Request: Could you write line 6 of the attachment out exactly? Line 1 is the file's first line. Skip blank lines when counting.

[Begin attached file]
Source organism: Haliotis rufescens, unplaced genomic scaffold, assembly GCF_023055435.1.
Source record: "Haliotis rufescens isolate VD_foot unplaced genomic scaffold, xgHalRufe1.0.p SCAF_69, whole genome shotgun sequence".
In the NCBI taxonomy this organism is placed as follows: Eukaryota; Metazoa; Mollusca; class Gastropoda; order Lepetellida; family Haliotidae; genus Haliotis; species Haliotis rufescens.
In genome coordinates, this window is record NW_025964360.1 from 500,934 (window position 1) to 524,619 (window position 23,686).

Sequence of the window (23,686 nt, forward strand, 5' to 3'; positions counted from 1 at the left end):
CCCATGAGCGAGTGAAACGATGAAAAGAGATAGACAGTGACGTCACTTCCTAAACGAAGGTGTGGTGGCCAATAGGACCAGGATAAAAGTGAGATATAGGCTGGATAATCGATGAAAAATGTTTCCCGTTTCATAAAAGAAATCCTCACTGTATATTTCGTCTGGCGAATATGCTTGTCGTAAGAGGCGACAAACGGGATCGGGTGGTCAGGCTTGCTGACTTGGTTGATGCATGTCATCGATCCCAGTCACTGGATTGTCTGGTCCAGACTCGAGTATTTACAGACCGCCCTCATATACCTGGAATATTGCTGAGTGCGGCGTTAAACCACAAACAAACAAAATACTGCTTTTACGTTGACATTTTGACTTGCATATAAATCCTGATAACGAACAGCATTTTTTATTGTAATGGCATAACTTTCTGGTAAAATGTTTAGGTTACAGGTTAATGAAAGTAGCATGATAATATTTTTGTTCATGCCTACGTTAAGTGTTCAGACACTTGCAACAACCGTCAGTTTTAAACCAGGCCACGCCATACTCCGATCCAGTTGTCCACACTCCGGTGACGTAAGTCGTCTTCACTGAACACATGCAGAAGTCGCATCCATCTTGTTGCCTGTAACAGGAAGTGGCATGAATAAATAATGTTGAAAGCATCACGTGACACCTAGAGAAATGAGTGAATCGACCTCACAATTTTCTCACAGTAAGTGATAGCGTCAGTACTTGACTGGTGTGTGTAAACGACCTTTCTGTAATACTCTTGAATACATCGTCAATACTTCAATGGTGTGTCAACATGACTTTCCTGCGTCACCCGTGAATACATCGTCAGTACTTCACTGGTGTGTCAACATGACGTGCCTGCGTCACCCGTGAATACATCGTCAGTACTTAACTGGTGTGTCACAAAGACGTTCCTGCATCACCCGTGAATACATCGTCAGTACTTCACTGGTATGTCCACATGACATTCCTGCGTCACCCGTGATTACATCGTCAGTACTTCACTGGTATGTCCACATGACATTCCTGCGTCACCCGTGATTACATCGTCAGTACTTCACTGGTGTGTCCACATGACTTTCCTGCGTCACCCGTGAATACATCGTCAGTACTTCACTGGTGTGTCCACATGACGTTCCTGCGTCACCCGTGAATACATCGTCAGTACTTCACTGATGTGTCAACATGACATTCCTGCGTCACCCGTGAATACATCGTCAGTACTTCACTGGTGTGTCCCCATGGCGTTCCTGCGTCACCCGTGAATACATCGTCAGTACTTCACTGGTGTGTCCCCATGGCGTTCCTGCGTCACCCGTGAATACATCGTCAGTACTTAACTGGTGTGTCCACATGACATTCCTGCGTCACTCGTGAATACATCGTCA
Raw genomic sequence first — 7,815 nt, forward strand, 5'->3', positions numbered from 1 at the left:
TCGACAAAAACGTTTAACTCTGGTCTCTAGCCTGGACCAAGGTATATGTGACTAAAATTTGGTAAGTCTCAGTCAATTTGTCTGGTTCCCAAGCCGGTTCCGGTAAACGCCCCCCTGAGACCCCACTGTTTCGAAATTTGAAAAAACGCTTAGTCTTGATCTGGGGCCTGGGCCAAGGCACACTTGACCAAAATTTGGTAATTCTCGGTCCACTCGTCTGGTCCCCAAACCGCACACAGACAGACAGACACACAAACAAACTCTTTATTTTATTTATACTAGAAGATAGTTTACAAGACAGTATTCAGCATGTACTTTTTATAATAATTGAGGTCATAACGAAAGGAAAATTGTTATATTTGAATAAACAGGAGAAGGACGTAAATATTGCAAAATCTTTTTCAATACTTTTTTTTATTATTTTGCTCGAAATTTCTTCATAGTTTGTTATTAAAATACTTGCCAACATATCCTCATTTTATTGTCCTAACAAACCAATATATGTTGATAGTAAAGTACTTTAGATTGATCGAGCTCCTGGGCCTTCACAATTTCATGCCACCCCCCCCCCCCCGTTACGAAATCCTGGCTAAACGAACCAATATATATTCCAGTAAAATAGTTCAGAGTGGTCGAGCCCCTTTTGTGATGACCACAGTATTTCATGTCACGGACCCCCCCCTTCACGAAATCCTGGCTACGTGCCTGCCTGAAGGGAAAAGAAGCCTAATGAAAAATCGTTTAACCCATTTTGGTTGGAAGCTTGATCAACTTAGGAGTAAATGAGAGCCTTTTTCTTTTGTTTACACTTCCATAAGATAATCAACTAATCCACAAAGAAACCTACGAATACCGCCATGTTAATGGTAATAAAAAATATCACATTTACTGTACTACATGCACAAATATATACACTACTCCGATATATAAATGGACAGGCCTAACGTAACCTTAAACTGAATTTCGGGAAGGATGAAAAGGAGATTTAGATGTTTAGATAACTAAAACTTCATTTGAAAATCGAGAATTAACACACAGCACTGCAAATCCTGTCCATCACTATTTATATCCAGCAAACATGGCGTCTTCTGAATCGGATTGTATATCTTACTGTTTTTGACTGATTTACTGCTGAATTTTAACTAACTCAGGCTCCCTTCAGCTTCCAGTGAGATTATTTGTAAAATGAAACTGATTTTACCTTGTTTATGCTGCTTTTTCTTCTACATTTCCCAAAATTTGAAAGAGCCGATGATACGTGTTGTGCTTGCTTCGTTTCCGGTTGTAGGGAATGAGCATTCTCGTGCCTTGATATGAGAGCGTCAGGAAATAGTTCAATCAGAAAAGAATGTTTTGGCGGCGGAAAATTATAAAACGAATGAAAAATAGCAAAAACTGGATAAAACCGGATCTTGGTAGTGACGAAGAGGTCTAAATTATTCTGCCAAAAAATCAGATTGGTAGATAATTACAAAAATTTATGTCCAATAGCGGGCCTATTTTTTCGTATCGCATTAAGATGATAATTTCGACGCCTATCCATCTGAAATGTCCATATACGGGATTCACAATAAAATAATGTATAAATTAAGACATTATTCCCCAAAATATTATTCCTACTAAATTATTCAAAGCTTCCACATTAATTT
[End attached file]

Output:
CCCATGAGCGAGTGAAACGATGAAAAGAGATAGACAGTGACGTCACTTCCTAAACGAAGGTGTGGTGGCCAATAGGACCAGGATAAAAGTGAGATATAGGCTGGATAATCGATGAAAAATGTTTCCCGTTTCATAAAAGAAATCCTCACTGTATATTTCGTCTGGCGAATATGCTTGTCGTAAGAGGCGACAAACGGGATCGGGTGGTCAGGCTTGCTGACTTGGTTGATGCATGTCATCGATCCCAGTCACTGGATTGTCTGGTCCAGACTCGAGTATTTACAGACCGCCCTCATATACCTGGAATATTGCTGAGTGCGGCGTTAAACCACAAACAAACAAAATACTGCTTTTACGTTGACATTTTGACTTGCATATAAATCCTGATAACGAACAGCATTTTTTATTGTAATGGCATAACTTTCTGGTAAAATGTTTAGGTTACAGGTTAATGAAAGTAGCATGATAATATTTTTGTTCATGCCTACGTTAAGTGTTCAGACACTTGCAACAACCGTCAGTTTTAAACCAGGCCACGCCATACTCCGATCCAGTTGTCCACACTCCGGTGACGTAAGTCGTCTTCACTGAACACATGCAGAAGTCGCATCCATCTTGTTGCCTGTAACAGGAAGTGGCATGAATAAATAATGTTGAAAGCATCACGTGACACCTAGAGAAATGAGTGAATCGACCTCACAATTTTCTCACAGTAAGTGATAGCGTCAGTACTTGACTGGTGTGTGTAAACGACCTTTCTGTAATACTCTTGAATACATCGTCAATACTTCAATGGTGTGTCAACATGACTTTCCTGCGTCACCCGTGAATACATCGTCAGTACTTCACTGGTGTGTCAACATGACGTGCCTGCGTCACCCGTGAATACATCGTCAGTACTTAACTGGTGTGTCACAAAGACGTTCCTGCATCACCCGTGAATACATCGTCAGTACTTCACTGGTATGTCCACATGACATTCCTGCGTCACCCGTGATTACATCGTCAGTACTTCACTGGTATGTCCACATGACATTCCTGCGTCACCCGTGATTACATCGTCAGTACTTCACTGGTGTGTCCACATGACTTTCCTGCGTCACCCGTGAATACATCGTCAGTACTTCACTGGTGTGTCCACATGACGTTCCTGCGTCACCCGTGAATACATCGTCAGTACTTCACTGATGTGTCAACATGACATTCCTGCGTCACCCGTGAATACATCGTCAGTACTTCACTGGTGTGTCCCCATGGCGTTCCTGCGTCACCCGTGAATACATCGTCAGTACTTCACTGGTGTGTCCCCATGGCGTTCCTGCGTCACCCGTGAATACATCGTCAGTACTTAACTGGTGTGTCCACATGACATTCCTGCGTCACTCGTGAATACATCGTCA